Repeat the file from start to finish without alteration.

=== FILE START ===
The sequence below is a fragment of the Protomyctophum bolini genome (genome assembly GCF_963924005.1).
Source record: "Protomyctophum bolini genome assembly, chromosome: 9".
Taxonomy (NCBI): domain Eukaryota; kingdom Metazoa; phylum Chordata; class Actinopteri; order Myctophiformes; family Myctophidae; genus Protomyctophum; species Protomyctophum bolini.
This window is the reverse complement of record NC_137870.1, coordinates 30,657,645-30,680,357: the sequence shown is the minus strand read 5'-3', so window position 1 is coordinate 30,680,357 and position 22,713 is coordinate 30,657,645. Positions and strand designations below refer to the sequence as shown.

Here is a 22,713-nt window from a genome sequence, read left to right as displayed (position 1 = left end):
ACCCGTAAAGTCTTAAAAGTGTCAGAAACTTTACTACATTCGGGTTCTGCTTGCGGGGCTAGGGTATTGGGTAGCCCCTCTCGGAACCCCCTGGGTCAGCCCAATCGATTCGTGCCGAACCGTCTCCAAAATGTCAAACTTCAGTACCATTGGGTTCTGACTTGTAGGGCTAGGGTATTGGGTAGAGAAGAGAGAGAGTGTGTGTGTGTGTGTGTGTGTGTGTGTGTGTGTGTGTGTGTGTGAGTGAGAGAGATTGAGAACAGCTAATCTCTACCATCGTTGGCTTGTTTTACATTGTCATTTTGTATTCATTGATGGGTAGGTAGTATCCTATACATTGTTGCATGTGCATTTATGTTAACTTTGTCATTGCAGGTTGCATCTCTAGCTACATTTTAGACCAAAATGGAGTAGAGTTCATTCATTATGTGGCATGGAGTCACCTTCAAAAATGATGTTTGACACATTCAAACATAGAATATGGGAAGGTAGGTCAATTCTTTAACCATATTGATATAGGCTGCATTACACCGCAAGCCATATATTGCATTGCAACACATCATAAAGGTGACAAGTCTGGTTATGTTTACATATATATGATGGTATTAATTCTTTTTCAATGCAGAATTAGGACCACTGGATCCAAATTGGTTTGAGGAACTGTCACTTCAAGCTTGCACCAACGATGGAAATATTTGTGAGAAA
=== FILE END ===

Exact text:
The sequence below is a fragment of the Protomyctophum bolini genome (genome assembly GCF_963924005.1).
Source record: "Protomyctophum bolini genome assembly, chromosome: 9".
Taxonomy (NCBI): domain Eukaryota; kingdom Metazoa; phylum Chordata; class Actinopteri; order Myctophiformes; family Myctophidae; genus Protomyctophum; species Protomyctophum bolini.
This window is the reverse complement of record NC_137870.1, coordinates 30,657,645-30,680,357: the sequence shown is the minus strand read 5'-3', so window position 1 is coordinate 30,680,357 and position 22,713 is coordinate 30,657,645. Positions and strand designations below refer to the sequence as shown.

Here is a 22,713-nt window from a genome sequence, read left to right as displayed (position 1 = left end):
ACCCGTAAAGTCTTAAAAGTGTCAGAAACTTTACTACATTCGGGTTCTGCTTGCGGGGCTAGGGTATTGGGTAGCCCCTCTCGGAACCCCCTGGGTCAGCCCAATCGATTCGTGCCGAACCGTCTCCAAAATGTCAAACTTCAGTACCATTGGGTTCTGACTTGTAGGGCTAGGGTATTGGGTAGAGAAGAGAGAGAGTGTGTGTGTGTGTGTGTGTGTGTGTGTGTGTGTGTGTGTGTGTGAGTGAGAGAGATTGAGAACAGCTAATCTCTACCATCGTTGGCTTGTTTTACATTGTCATTTTGTATTCATTGATGGGTAGGTAGTATCCTATACATTGTTGCATGTGCATTTATGTTAACTTTGTCATTGCAGGTTGCATCTCTAGCTACATTTTAGACCAAAATGGAGTAGAGTTCATTCATTATGTGGCATGGAGTCACCTTCAAAAATGATGTTTGACACATTCAAACATAGAATATGGGAAGGTAGGTCAATTCTTTAACCATATTGATATAGGCTGCATTACACCGCAAGCCATATATTGCATTGCAACACATCATAAAGGTGACAAGTCTGGTTATGTTTACATATATATGATGGTATTAATTCTTTTTCAATGCAGAATTAGGACCACTGGATCCAAATTGGTTTGAGGAACTGTCACTTCAAGCTTGCACCAACGATGGAAATATTTGTGAGAAA